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In ArcObjects, is it permissible to modify and update a feature after the feature cursor (which was used to retrieve the feature) has been released?

That is, do features in any way retain a link to the cursor through which they were retrieved?

// retrieve a feature through a recycling feature cursor:
IFeatureClass featureClass = …;
IFeatureCursor featureCursor = featureClass.Search(nothing, true);
IFeature feature = featureCursor.NextFeature();

// release the feature cursor:
Marshal.FinalReleaseComObject(featureCursor);

// QUESTION: can the feature still be modified and updated?
feature.Value(…) = …;
feature.Store();
  • I'm programming against ArcGIS versions 9.3 and 10.
  • Does it possibly make a difference whether the cursor is recycling or non-recycling?

P.S.: I have tried this under both ArcGIS versions 9.3 and 10, and it seems to work fine; however, that doesn't mean that this will always work, nor that it should be done. I haven't found any hints about this issue in ESRI's online API documentation.

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Yes. It is fine. The recycling cursor answer below addresses your second question :) –  Ragi Yaser Burhum Oct 19 '11 at 23:46
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2 Answers

up vote 5 down vote accepted

The key thing is whether the cursor is recycling or non-recycling.

Recycling cursors hand over the same instance for every feature, with different values on every iteration. I.e., they recycle the same instance. This is done for performance gains since less objects are instantiated. This also means you generally cannot keep the reference to your geodatabase objects retrieved with recycling cursors. As such, recycling cursors are not suitable if you do subsequent updates of the features.

Non-recycling cursors, on the other hand, instantiate separate instance for every feature they return. You can keep references to your objects within an edit session and perform updates on them via calling Store.

In your particlar code snippet, there is no difference since you are only retrieving a single feature. If you retrieved two and kept reference to each one of them, both references would point to the same object (the last one retrieved).

Definitely see the discussion at the bottom of IFeatureClass.Search. I also recommend you check out the Geodatabase library overview.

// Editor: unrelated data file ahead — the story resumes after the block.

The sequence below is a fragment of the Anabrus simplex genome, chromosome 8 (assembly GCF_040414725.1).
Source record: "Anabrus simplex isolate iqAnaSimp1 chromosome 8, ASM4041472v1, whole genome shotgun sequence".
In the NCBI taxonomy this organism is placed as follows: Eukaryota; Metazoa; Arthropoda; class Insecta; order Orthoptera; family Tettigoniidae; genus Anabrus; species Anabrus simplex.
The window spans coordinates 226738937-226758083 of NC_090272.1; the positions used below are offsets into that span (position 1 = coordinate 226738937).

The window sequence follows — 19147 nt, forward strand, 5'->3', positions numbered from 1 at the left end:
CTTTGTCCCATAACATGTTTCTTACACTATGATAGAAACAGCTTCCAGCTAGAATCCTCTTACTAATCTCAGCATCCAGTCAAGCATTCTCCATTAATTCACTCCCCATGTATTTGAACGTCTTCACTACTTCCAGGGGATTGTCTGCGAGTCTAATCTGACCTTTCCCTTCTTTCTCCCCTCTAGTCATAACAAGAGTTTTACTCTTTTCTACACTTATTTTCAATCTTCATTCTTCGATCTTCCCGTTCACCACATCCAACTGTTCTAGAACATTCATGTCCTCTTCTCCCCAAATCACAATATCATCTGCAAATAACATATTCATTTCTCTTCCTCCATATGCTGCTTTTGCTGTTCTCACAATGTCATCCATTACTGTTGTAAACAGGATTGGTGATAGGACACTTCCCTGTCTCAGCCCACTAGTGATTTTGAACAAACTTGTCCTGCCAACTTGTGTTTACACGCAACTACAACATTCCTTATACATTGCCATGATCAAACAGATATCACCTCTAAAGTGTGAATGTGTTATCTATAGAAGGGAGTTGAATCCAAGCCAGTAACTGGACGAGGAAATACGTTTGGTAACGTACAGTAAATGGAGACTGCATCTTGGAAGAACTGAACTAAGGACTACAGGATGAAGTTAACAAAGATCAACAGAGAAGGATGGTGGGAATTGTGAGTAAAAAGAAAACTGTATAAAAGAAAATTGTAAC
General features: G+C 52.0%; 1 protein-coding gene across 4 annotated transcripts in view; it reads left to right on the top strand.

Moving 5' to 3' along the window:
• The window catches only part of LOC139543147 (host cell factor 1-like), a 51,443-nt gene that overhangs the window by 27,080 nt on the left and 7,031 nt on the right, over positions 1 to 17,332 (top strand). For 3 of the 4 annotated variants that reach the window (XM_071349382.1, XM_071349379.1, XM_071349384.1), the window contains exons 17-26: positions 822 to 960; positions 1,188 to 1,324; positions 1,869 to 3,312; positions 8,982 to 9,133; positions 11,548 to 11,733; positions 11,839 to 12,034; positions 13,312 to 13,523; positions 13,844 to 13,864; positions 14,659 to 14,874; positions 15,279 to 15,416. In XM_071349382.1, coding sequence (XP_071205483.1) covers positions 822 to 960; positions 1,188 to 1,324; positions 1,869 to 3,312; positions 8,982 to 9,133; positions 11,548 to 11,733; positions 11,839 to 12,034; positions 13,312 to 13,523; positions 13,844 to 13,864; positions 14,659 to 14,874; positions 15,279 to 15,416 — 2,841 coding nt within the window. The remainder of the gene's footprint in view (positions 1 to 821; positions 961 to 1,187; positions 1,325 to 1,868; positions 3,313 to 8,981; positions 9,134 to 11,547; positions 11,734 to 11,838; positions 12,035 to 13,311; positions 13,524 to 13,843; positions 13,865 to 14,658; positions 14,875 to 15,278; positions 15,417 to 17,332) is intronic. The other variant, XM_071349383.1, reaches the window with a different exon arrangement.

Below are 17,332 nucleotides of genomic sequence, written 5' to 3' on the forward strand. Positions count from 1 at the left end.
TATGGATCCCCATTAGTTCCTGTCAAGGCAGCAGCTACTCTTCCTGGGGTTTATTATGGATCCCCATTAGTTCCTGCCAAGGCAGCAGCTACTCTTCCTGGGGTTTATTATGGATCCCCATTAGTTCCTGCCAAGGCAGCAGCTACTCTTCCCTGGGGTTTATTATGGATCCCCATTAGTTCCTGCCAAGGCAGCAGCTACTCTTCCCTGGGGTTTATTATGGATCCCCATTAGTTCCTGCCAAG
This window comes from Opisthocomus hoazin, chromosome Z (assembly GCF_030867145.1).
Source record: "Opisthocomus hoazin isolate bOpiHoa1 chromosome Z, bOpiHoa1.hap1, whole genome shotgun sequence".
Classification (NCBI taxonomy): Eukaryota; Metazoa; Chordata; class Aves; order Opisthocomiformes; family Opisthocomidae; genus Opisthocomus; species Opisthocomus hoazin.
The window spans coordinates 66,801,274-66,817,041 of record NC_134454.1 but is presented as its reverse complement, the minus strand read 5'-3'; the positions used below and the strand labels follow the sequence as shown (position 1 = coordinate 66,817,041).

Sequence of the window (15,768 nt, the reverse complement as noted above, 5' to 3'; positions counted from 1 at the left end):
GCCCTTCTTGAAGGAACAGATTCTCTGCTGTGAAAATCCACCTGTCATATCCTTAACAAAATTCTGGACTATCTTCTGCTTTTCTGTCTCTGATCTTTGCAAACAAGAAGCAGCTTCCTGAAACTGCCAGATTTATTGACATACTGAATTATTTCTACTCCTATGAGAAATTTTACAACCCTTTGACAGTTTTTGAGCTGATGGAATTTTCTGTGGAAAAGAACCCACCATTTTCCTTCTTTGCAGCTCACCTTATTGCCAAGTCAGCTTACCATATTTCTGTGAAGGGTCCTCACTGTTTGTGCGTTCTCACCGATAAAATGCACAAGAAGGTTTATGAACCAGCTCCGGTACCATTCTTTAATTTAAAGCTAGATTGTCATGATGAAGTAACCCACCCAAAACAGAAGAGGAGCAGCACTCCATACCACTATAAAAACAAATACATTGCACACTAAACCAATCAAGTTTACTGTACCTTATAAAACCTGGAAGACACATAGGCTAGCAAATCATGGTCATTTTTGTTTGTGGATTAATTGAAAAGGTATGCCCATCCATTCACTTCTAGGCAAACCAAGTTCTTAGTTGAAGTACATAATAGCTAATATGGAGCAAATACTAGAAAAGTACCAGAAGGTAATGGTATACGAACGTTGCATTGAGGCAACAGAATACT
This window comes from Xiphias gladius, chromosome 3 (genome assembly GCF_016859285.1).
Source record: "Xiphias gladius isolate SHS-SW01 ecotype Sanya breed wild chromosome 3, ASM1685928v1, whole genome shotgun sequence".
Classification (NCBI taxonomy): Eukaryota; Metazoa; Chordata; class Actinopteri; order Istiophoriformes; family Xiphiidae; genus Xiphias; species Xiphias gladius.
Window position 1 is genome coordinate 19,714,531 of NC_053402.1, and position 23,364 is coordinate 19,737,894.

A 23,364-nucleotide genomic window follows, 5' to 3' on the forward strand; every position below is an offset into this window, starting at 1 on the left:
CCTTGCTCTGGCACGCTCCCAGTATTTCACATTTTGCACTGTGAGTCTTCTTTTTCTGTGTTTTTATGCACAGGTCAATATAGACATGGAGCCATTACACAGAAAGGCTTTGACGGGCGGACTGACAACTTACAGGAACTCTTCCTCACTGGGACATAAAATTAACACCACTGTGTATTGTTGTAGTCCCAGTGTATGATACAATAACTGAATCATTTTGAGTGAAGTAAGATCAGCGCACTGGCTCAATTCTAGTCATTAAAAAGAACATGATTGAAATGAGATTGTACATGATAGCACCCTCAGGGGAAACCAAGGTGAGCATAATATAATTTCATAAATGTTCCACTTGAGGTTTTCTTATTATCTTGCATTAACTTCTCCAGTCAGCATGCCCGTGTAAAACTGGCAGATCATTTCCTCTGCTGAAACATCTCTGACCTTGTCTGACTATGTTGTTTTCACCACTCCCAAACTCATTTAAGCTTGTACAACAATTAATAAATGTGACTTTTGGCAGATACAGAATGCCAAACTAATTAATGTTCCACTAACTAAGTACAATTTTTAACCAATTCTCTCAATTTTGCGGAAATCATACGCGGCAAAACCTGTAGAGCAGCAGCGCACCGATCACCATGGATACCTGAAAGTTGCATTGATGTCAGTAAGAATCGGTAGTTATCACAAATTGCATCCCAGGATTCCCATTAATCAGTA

Update, as commented below: Feature instances do not reference the cursor used to retrieve them, so they are not in any way tied to it. So yes, you can refer to a feature if the cursor doesn't exist anymore, but (if you ignore the specific scenario with only one feature being fetched) it obviously only makes sense for non-recycling cursors.

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Unfortunately, this does not answer my question. I was not asking whether you can still refer to a feature when the cursor has advanced to a subsequent feature; I was asking whether you can still refer to a feature if the cursor doesn't exist anymore. –  stakx Oct 16 '11 at 2:26
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Feature instances do not reference the cursor used to retrieve them, so they are not in any way tied to it. So yes, you can, but (if you ignore the specific scenario with only one feature being fetched) it obviously only makes sense for non-recycling cursors. –  Petr Krebs Oct 16 '11 at 11:31
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As @petr-krebs mentioned, feature objects don't reference their cursors. However, the database state is connected to cursor handles, and the behavior of feature objects depends on the database state.

It was my understanding that while you have a handle to a database cursor, the database guarantees "consistency and isolation" in transactions (defined here, as described by @ragi-yaser-burhum (profile) in regard to ArcObjects performance here). So, if you release the handle before performing updates and lose these guarantees, it may be possible to put the database into an invalid state.

This could have a serious impact on operations within a busy ArcSDE environment. However, my experience is mostly with file geodatabases, where only one process may write to a table at a time. I use an extension method on (non-recycling) cursors to fetch all IFeatures in a List<> and release the cursor well before editing. I've never observed any inconsistent behavior from this.

I could use a bit more clarity on this topic myself.

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That is some interesting insight into ArcGIS geodatabase internals. Is the features' dependence on database state documented somewhere? What your answer makes me wonder is, why is database state associated with cursor handles -- why not with transactions (via the ITransactions interface supported by some types of workspace)? –  stakx Oct 20 '11 at 19:59
    
This is all the documentation I've found: "Cursors should be scoped to a single edit operation. This means a new cursor should be instantiated and released for each operation. This is very important when editing rows returned by a cursor because the rows are tied to a specific state of the geodatabase." found here in the ArcObjects SDK –  Scott B Oct 24 '11 at 13:50
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